Both parties defend Medicare, none the taxpayer

Tax protest by Rena Schild / Shutterstock.com

Protesters rally against government tax and spending policies at the U.S. Capitol on September 12, 2009 in Washington.

Article Highlights

  • Romney's selection of Paul Ryan as running mate set the stage for a Medicare debate that both parties said they welcomed.

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  • It's hard to tell which party is winning the Medicare debate. But, it's all too clear who’s losing - taxpayers.

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  • Both parties are defending the sanctity of Medicare benefits. Unfortunately, nobody is defending taxpayers.

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Mitt Romney's selection of Congressman Paul Ryan as his running mate on August 11 appeared to set the stage for a Medicare debate that both parties said they welcomed. Ryan's leadership on this issue raised hopes that the Republican ticket would forcefully advocate reforms to slow the relentless Medicare growth that drives much of our long-run budget imbalance. On the other side of the aisle, Democrats doubled down on their call to lock taxpayers into an open-ended commitment to the current program.

With the election less than two weeks away, it's hard to tell which party is winning the Medicare debate. But, it's all too clear who's losing — taxpayers.

Republicans have veered off course. Rather than challenging Democrats' call to maintain the current benefit trajectory, they have tried to out-bid them by advocating higher Medicare spending. As a recent newspaper headline summarized the situation, "Both campaigns seize role of Medicare defender."

The backdrop for the current controversy is the part of President Obama's health care law that calls for $716 billion of net Medicare spending cuts over the next decade, primarily through reduced payments to health care providers and smaller subsidies to Medicare Advantage plans. The provider cuts are ill-designed, merely ratcheting reimbursements down within a flawed system, so it would make perfect sense for Republicans to try to redesign them.

From the beginning, though, some Republicans took a different tack. They denounced the very idea of these Medicare cuts, undermining efforts to restrain entitlement spending. When reporters asked the National Republican Congressional Committee last March whether it planned to campaign for the Ryan budget's long-run Medicare cuts, a spokesman said that the committee was instead focused on campaigning against the health care law's Medicare cuts. It is quite a dilemma — it's hard to simultaneously support and oppose Medicare cuts!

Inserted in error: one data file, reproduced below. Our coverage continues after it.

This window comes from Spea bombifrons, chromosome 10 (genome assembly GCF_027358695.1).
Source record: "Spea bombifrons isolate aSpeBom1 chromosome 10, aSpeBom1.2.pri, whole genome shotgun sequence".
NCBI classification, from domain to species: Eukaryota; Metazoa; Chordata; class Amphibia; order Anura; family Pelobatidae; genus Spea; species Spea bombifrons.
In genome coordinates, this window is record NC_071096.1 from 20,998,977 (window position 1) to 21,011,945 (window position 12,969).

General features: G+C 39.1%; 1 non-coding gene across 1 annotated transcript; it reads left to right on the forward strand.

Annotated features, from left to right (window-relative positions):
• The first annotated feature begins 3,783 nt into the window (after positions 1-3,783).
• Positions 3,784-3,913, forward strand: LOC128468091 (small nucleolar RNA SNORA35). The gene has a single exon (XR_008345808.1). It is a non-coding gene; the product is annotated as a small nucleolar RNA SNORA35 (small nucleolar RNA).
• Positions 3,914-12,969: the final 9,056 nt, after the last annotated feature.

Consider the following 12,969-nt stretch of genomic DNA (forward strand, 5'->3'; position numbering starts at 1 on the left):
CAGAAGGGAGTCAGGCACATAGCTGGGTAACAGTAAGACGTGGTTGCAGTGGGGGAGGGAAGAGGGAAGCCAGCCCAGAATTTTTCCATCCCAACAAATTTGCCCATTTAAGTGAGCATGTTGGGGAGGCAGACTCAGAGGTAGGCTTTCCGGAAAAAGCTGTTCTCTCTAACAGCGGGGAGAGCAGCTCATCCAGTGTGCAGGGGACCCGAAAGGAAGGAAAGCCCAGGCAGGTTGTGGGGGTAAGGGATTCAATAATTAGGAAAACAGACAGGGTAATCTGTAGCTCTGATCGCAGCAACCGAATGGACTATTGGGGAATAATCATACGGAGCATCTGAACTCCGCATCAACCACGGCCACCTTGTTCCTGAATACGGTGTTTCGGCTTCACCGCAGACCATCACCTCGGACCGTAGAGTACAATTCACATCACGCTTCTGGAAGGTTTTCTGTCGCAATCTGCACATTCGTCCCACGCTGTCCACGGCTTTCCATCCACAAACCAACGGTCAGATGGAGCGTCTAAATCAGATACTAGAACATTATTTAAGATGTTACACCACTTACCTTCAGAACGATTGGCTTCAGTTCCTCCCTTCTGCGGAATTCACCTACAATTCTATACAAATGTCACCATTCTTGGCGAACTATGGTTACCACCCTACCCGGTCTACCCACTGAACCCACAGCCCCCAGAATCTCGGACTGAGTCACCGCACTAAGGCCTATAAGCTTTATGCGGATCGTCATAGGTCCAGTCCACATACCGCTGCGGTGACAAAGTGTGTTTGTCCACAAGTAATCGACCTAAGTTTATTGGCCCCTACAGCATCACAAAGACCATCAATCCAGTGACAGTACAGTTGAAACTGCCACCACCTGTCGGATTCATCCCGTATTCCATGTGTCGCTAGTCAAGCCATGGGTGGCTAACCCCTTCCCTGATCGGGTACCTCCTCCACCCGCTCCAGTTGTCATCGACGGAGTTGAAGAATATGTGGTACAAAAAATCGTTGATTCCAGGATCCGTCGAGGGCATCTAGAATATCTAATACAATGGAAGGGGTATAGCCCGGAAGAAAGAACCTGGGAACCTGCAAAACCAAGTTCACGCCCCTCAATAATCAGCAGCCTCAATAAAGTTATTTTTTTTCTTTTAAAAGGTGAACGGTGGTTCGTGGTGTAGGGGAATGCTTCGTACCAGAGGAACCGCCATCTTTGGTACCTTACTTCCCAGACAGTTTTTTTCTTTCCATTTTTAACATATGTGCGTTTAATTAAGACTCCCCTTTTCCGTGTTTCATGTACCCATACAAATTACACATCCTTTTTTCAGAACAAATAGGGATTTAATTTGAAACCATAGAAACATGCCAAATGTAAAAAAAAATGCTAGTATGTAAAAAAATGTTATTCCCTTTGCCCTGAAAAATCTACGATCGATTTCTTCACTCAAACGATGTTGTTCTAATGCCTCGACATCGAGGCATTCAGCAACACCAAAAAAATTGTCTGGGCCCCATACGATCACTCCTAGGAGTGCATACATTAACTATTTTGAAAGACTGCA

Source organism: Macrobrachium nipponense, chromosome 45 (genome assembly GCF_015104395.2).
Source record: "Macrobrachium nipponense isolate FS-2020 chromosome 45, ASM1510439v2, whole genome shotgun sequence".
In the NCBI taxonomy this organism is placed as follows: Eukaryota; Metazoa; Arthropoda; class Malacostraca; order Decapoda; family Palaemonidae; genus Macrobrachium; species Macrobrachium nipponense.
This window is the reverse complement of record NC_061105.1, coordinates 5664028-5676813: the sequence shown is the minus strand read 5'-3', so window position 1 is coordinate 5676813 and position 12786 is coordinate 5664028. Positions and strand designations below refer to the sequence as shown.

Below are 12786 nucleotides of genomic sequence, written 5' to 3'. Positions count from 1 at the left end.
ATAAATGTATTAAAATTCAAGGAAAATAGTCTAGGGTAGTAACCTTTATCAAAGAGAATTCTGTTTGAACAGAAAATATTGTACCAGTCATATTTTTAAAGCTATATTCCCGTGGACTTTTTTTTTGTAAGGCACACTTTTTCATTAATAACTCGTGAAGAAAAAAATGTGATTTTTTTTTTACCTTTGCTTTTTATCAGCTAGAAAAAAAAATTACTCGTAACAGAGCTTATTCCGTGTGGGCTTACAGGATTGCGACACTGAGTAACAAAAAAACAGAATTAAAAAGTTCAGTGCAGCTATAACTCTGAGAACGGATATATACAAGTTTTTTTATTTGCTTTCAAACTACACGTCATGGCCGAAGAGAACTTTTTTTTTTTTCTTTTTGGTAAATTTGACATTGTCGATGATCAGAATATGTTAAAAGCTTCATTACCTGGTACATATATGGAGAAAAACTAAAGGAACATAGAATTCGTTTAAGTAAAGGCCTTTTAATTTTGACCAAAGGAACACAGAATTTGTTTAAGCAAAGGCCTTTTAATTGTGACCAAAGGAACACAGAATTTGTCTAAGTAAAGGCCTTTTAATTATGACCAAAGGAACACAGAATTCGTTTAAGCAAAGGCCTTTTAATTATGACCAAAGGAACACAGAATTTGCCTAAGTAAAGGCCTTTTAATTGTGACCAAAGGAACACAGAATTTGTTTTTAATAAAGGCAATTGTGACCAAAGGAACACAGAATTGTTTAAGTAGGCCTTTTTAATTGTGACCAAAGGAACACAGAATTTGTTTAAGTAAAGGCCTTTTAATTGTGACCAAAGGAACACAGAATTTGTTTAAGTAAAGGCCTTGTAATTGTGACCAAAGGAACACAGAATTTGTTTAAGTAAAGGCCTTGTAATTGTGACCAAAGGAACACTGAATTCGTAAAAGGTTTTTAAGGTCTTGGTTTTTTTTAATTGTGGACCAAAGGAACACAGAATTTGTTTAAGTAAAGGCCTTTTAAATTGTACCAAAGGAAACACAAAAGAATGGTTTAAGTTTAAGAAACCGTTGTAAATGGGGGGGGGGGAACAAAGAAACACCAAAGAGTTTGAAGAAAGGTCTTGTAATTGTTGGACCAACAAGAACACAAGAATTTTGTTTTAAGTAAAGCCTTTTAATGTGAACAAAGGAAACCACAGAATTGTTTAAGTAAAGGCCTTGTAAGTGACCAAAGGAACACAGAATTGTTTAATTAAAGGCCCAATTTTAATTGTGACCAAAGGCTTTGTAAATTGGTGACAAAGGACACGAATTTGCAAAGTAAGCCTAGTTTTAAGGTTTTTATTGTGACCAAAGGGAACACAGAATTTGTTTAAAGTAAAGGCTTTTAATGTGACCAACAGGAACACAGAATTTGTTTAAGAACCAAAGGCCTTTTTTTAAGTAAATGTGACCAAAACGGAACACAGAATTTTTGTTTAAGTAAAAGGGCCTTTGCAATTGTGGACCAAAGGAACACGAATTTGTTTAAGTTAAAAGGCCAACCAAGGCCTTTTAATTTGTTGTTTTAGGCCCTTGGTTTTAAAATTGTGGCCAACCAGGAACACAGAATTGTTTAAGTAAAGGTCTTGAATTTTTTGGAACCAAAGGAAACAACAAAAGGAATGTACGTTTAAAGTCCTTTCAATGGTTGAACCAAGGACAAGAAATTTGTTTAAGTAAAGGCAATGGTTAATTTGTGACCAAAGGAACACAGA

Republicans are understandably concerned that the health care law uses the Medicare spending cuts to pay for increased spending on Medicaid and health insurance subsidies. But, that's no reason to undo the spending cuts — that's a reason to undo the spending increases while keeping the cuts. The budget plan that Paul Ryan steered through the House of Representatives earlier this year took just that approach. But, Ryan has now reversed course, promising that "Mitt Romney and I are going to stop that raid on Medicare. We're going to restore this program." Given the political challenges of cutting Medicare spending, it's inconceivable that Republicans would throw away $716 billion of cuts that have already been signed into law. But, that's now the campaign's platform.

A Romney campaign ad proclaims, "You paid into Medicare for years. Every paycheck. Now, when you need it, Obama has cut $716 billion from Medicare ... The Romney-Ryan plan protects Medicare benefits for today's seniors and strengthens the plan for the next generation."

The ad's vague reference to measures to "strengthen" Medicare for the next generation is presumably intended to leave the door open for future benefit cuts. But, the ad closes the door by treating Medicare benefits as an earned right, paid for by retirees' past payroll tax payments, that can't be touched. In reality, as a recent Urban Institute study documents, single workers and two-earner couples with average wages turning 65 in 2010 will receive Medicare benefits three times larger than their Medicare taxes plus interest, and average one-earner couples will reap six-to-one payoffs.